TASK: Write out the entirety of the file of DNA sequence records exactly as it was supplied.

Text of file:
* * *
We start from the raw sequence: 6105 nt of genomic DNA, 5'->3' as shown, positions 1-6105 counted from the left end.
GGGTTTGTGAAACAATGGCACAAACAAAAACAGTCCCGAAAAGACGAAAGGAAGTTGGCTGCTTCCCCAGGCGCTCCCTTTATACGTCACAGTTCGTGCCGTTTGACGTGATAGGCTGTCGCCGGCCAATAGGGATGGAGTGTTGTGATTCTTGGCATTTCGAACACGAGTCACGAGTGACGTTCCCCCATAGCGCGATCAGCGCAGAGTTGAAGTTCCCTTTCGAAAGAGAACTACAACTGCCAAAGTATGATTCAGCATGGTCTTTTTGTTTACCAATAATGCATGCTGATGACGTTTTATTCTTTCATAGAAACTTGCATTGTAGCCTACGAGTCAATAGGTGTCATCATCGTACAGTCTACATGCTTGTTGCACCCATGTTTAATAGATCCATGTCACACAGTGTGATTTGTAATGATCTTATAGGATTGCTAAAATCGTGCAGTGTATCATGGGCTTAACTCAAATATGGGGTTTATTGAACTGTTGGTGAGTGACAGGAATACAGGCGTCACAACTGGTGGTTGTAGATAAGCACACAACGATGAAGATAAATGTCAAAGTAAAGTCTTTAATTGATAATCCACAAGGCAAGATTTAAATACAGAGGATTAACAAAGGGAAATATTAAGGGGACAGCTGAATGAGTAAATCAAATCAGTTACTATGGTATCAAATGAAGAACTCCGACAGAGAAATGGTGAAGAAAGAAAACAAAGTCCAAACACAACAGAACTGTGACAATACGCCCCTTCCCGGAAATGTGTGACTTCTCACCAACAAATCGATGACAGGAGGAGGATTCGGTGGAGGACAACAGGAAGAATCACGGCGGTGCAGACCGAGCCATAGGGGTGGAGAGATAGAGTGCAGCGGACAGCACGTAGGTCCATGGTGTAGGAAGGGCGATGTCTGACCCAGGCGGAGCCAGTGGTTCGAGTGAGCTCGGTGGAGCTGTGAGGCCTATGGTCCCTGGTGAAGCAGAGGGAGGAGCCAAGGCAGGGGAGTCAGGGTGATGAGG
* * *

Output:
We start from the raw sequence: 6105 nt of genomic DNA, 5'->3' as shown, positions 1-6105 counted from the left end.
GGGTTTGTGAAACAATGGCACAAACAAAAACAGTCCCGAAAAGACGAAAGGAAGTTGGCTGCTTCCCCAGGCGCTCCCTTTATACGTCACAGTTCGTGCCGTTTGACGTGATAGGCTGTCGCCGGCCAATAGGGATGGAGTGTTGTGATTCTTGGCATTTCGAACACGAGTCACGAGTGACGTTCCCCCATAGCGCGATCAGCGCAGAGTTGAAGTTCCCTTTCGAAAGAGAACTACAACTGCCAAAGTATGATTCAGCATGGTCTTTTTGTTTACCAATAATGCATGCTGATGACGTTTTATTCTTTCATAGAAACTTGCATTGTAGCCTACGAGTCAATAGGTGTCATCATCGTACAGTCTACATGCTTGTTGCACCCATGTTTAATAGATCCATGTCACACAGTGTGATTTGTAATGATCTTATAGGATTGCTAAAATCGTGCAGTGTATCATGGGCTTAACTCAAATATGGGGTTTATTGAACTGTTGGTGAGTGACAGGAATACAGGCGTCACAACTGGTGGTTGTAGATAAGCACACAACGATGAAGATAAATGTCAAAGTAAAGTCTTTAATTGATAATCCACAAGGCAAGATTTAAATACAGAGGATTAACAAAGGGAAATATTAAGGGGACAGCTGAATGAGTAAATCAAATCAGTTACTATGGTATCAAATGAAGAACTCCGACAGAGAAATGGTGAAGAAAGAAAACAAAGTCCAAACACAACAGAACTGTGACAATACGCCCCTTCCCGGAAATGTGTGACTTCTCACCAACAAATCGATGACAGGAGGAGGATTCGGTGGAGGACAACAGGAAGAATCACGGCGGTGCAGACCGAGCCATAGGGGTGGAGAGATAGAGTGCAGCGGACAGCACGTAGGTCCATGGTGTAGGAAGGGCGATGTCTGACCCAGGCGGAGCCAGTGGTTCGAGTGAGCTCGGTGGAGCTGTGAGGCCTATGGTCCCTGGTGAAGCAGAGGGAGGAGCCAAGGCAGGGGAGTCAGGGTGATGAGG